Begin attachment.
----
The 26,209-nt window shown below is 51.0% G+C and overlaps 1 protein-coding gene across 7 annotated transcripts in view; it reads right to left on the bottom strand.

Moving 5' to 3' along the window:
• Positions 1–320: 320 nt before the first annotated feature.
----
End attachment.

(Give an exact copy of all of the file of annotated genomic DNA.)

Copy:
The 26,209-nt window shown below is 51.0% G+C and overlaps 1 protein-coding gene across 7 annotated transcripts in view; it reads right to left on the bottom strand.

Moving 5' to 3' along the window:
• Positions 1–320: 320 nt before the first annotated feature.